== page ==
• Hard to transplant – long brittle tap root*
  • Late blooming – Good for pollinators

*The long taproot that helps the American persimmon be hardy and drought resistant, also makes it hard to transplant. [2]

The wood from persimmon trees is beautiful and very dense, in keeping with ebony genus, and is sometimes called “white ebony”. [3]


  • Deep taproot is helpful in erosion control
  • Flowers – attractive to pollinators produce nectar for honey production
  • Wood – functional and medicinal
  • Seeds – dried and roasted ground seeds used as coffee substitute
  • Fruits – edible and medicinal
  • Wildlife – survival, attraction and to be aware of competitors for your fruit:
    • leaves and twigs are eaten in fall and winter by white-tailed deer
    • the fruit is eaten by:
      • squirrels
      • fox
      • skunk
      • deer
      • bear
      • coyote
      • raccoon
      • opossum
      • birds, including:
        • wild turkey
        • cedar waxwing
        • catbird


  • Golf club driver heads or “woods”
  • Billiard cues
  • Drumsticks
  • Longbows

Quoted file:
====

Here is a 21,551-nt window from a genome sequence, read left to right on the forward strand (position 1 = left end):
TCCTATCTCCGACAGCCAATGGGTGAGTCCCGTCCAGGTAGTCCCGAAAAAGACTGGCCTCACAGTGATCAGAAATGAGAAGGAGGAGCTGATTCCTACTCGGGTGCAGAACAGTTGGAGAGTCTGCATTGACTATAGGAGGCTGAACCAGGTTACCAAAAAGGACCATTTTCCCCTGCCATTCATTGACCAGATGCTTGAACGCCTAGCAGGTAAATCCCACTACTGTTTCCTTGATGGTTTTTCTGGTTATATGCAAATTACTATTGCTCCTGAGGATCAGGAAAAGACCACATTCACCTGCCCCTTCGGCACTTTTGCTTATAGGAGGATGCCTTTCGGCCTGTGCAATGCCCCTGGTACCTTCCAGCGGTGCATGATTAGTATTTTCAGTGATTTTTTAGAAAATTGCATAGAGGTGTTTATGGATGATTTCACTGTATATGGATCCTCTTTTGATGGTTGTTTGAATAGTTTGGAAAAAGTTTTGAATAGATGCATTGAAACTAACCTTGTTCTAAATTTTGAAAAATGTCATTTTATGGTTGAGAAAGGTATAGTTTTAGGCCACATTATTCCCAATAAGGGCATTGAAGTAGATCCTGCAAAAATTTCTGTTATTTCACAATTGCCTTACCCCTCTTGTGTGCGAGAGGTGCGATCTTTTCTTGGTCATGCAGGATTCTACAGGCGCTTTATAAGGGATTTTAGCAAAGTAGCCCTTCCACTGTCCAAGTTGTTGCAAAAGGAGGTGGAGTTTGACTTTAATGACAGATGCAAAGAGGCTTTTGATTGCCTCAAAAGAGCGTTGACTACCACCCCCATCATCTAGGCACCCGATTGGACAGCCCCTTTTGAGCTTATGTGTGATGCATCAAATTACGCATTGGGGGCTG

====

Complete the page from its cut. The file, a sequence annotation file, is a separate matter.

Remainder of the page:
• Textile shuttles
  • Heartwood is used for veneer and specialty items
  • Sapwood – most often commercially used persimmon tree wood


  • Sap / syrup has been used for:
    • coughs
  • Fruits have been used for:
    • fever
    • diarrhea
    • hemorrhaging
    • nausea
    • parasites (anthelmintic)
    • anti-inflammatory
  • Fruits applied externally for:
    • abscesses
    • infected wounds
  • Roasted fruit rind for:
    • diuretic
    • leucorrhoea (vaginal discharge)

For more extensive information on medicinal uses of the American wild persimmon – Diospyrus Virginiana.


American persimmons can adapt, but grow best in sunny areas and well drained, loamy soil in zones 5-10.

In Pursuit of Persimmons

For an excellent overview of the wild, cultivated, and imported persimmons, we recommend you download a free PDF from the National Center for Appropriate Technology. 3

If you are wondering where persimmons and other forage sources are situated in your area, check out this unique interactive mapping site. The site also allows folks to enter plants and their locations with a pin feature. It’s a cool idea though not sure how accurate it is.

We’ve also discovered wild persimmon trees on our two properties as well as in neighboring yard in our neighborhood.

Flowering and Pollination Requirements